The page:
|Portrait of me by Ellie Lane Imagery|
I love blogging. There's something marvelous to someone who is an introvert and creative about putting your thoughts out to the universe, and having people respond positively. It's therapeutic to get my thoughts down, exciting to share beautiful objects or discoveries or realizations in an organized manner, and it's great fun to go back and read through old blog posts, almost like discovering all of the discoveries over again.
But lately I've been a terrible blogger. I have three blogs, each of which serves a different purpose, each of which I love very much for different reasons: There's Catty-Corner Cottage, my personal blog where I share stories and pictures from the process of fixing up and personalizing our first home. There's The Beautiful Necessity, where I talk about my never-ending obsession with the Pre-Raphaelite Brotherhood, and explore new and re-evaluated details of their lives and their art. And then there's Domythic Bliss, where I talk about the Mythic Arts in general, and more specifically how to express a love for myth and fairy tale in one's personal abode and daily environment.
I haven't blogged at either of the latter webpages since early November 2013. And before then, it had been months between posts on either blog as well.
Please, reader, I beg you not to think I'm abandoning these blogs. I'm not...I hold them close with a sense of ownership and pride and community. But I have to admit something to you: life has been challenging.
|By Brooke Shaden|
In early 2011, I discovered the absolutely phenomenal blog, Hyperbole and a Half. The genius behind the entries, Allie Brosh, was one of the most hilarious comedians in any medium I had ever seen. I spent half of my time reading her entries wiping away tears of laughter and trying to breathe.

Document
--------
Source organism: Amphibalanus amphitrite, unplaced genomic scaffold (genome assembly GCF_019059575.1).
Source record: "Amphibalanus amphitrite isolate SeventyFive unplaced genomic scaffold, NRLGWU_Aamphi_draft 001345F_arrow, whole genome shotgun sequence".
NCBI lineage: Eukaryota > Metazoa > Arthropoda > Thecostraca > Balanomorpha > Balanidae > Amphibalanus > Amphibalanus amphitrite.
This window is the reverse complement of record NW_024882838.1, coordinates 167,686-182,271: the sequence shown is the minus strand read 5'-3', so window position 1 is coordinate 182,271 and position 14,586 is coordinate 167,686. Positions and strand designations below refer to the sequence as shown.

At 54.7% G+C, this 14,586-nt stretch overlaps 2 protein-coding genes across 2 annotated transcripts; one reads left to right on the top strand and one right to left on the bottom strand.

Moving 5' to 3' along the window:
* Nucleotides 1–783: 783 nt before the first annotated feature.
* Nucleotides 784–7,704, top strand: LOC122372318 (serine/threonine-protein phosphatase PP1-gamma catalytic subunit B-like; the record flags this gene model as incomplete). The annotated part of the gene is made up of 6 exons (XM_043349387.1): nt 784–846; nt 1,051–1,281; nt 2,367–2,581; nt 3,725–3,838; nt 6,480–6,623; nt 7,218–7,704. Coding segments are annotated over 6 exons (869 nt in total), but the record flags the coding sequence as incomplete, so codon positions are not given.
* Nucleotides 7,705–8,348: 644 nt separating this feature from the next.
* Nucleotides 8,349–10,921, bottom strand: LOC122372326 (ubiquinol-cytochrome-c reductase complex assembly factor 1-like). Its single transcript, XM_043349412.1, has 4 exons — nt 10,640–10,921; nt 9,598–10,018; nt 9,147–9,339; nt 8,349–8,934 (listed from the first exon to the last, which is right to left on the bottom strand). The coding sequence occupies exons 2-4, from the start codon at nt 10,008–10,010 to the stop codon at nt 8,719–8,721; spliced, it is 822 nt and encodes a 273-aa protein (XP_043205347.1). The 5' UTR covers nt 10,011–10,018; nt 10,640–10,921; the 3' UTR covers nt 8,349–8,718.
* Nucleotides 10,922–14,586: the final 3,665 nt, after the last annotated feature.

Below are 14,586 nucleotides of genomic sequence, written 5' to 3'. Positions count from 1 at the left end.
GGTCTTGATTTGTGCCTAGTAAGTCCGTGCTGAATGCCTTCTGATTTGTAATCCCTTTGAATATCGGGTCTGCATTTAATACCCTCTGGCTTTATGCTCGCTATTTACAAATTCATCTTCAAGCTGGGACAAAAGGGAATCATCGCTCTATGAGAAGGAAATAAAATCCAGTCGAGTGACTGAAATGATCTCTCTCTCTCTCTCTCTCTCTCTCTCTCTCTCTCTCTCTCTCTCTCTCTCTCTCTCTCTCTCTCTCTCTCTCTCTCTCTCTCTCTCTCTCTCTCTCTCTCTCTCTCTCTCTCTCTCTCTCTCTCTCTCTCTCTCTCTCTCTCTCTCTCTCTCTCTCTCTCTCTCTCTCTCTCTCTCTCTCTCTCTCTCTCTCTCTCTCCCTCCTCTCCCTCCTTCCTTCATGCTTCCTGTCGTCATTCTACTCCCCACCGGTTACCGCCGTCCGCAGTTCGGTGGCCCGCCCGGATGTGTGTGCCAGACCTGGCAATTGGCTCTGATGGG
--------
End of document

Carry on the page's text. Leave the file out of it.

In October of 2011, Allie wrote a blog post about how she had gotten a book contract. Her readers were all very excited, but then there was nothing but silence; months and months and then over a year of absolutely nothing. Even though I adored the blog, and followed her page on Facebook in case there were any new posts ever, I gradually stopped checking back to the blog itself.
In May of 2013, Allie returned with an absolutely epic post about depression, and what it's like to go through depression. I mean, the brilliance with which she described what it's like, with both wit and total truthfulness and minute detail...it was nothing short of a blow-out comeback phenomenon.
Allie's experience is a perfect example of how life and all its imperfections and struggles can get in the way of something we really love. Mental illness is truly a destroyer of all joy, sapping any bit of happiness you have and twisting it into knots. I don't struggle with depression, but what I've started to admit to myself, and what I've had an especially hard time with since October 2013, is a suspected generalized anxiety disorder.